Roger dragged me to the grass and covered me. By the time I crawled from under him, the only sound was the thumping of helicopter rotors and screaming. Faintly, in the distance we could hear sirens.
    “Let’s get the hell outta here before they seal the place,” Roger said.
    We began running, and in the ensuing chaos, managed to get off campus.
    “I’ve got to call Wally,” I said.
    “What for?”
    “He can get David and Debbie started on a special edition.”
    I found a phone booth and dropped a dime into the slot. Instead of a dial tone, I heard, “Due to the declaration of martial law, phone service has been suspended until further notice.” I felt my insides drop as the recorded message repeated.

Watch for the release of A Little Rebellion Now and Then at all your favorite eBook retailers.

Friday, November 11, 2016

NiseiNisei by JJ White

My rating: 5 of 5 stars


Bobby Takahashi had three passions, sketching, joining the navy and a redhead named Mary O’Connor. Unfortunately, although Mary loved him, her father forbade their relationship, the navy was off limits to a Japanese-American from Hawaii and a sketch that he made of the battleships at Pearl Harbor fell into the hands of the Japanese. The whole Takahashi family, and many others, found themselves in internment camps in California immediately after the attack on Pearl Harbor. Bobby, real name Hideo, had more trouble than that. His father promised him in an arranged marriage to an older, and fallen, geisha from Hiroshima. An aspiring sumo wrestler named Eddie also bullied him from high school to the battlefields of Europe. Because Bobby’s sketch of the harbor was found in the cockpits of several Japanese zeros shot down during the raid, he was separated from his mother and unwanted spouse, and sent to a high security camp near the Oregon border. Through a tragic and convoluted chain of events, he was given the choice of joining the army or going to jail. Before shipping out to basic training in Mississippi, he returned to Hawaii where he had a brief affair with his true love who had since married a white naval officer. She gets pregnant, as does Bobby’s sluttish wife who screwed Bobby’s best friend back in the internment camp. When the Japanese-American regiment arrived in Italy, their military accomplishments were unparalleled. Bobby separated from the army after being wounded six times and attaining the rank of captain.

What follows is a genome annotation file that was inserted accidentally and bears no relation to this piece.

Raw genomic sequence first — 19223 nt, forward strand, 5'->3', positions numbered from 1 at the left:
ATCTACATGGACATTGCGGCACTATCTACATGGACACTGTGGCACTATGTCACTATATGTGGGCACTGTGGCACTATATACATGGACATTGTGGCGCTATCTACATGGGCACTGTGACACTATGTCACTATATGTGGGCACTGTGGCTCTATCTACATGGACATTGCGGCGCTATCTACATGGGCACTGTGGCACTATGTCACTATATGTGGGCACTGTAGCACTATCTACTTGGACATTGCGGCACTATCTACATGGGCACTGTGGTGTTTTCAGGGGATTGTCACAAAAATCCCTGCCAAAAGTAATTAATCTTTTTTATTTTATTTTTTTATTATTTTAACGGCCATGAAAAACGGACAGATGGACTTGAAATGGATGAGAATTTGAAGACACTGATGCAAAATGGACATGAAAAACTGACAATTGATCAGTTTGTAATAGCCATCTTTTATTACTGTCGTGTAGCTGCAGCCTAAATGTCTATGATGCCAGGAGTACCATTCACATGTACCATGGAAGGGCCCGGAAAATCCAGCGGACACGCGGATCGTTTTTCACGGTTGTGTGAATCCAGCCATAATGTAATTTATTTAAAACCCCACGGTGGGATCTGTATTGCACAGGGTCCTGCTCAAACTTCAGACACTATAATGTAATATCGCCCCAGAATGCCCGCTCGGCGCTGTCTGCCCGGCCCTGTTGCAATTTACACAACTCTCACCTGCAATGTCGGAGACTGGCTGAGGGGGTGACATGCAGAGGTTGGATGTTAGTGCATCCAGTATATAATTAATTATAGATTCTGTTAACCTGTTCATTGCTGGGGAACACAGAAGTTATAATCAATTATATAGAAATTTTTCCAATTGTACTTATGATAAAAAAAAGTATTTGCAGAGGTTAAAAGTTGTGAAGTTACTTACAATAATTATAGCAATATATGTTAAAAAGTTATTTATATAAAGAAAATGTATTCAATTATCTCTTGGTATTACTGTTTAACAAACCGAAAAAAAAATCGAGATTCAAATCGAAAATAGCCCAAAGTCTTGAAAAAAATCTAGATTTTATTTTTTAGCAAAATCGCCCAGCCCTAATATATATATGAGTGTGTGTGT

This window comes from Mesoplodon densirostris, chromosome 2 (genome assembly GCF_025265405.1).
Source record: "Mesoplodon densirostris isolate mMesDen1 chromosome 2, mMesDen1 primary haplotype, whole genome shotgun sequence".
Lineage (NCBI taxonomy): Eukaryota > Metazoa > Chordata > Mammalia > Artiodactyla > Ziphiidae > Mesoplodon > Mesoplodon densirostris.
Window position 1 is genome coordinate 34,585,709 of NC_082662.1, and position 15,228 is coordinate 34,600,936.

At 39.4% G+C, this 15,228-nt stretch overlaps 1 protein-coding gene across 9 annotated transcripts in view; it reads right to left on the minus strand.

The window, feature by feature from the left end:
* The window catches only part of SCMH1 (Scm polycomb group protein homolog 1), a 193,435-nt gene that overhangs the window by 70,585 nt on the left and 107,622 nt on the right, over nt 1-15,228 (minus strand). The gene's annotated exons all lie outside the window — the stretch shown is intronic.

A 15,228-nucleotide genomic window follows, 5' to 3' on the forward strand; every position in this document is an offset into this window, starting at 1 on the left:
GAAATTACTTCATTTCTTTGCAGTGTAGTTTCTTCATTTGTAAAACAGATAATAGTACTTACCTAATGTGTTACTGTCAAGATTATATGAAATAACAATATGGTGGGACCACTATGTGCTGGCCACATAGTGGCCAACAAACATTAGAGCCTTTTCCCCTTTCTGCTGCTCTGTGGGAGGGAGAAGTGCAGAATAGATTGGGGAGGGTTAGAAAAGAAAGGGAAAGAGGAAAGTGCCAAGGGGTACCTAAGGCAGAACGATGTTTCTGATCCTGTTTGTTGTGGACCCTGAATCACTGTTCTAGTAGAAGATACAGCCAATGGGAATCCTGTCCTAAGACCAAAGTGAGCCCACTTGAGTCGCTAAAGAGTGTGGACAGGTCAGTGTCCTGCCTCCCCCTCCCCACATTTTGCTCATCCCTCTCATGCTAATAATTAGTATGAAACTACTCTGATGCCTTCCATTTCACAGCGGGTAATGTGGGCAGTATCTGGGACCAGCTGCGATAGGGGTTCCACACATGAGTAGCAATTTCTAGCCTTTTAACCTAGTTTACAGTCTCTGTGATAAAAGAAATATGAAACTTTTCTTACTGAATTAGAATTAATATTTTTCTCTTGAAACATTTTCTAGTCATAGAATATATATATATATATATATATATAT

Confused? Well, maybe a little, but Nisei is a superbly crafted book told in the format of a first person memoir discovered by that son conceived with the redhead but raised by the geisha who reads it on the eve of his intended suicide. Oh, yes, the story is complex, but it is a tale of redemption. The prose is an engaging Hawaiian jargon. The pace is never slow although the plot is complex and winding. J.J. White deserves kudos for a marvelous recounting of the plight of loyal Japanese-Americans during the Second World War. I loved this book and cannot recommend it more strongly.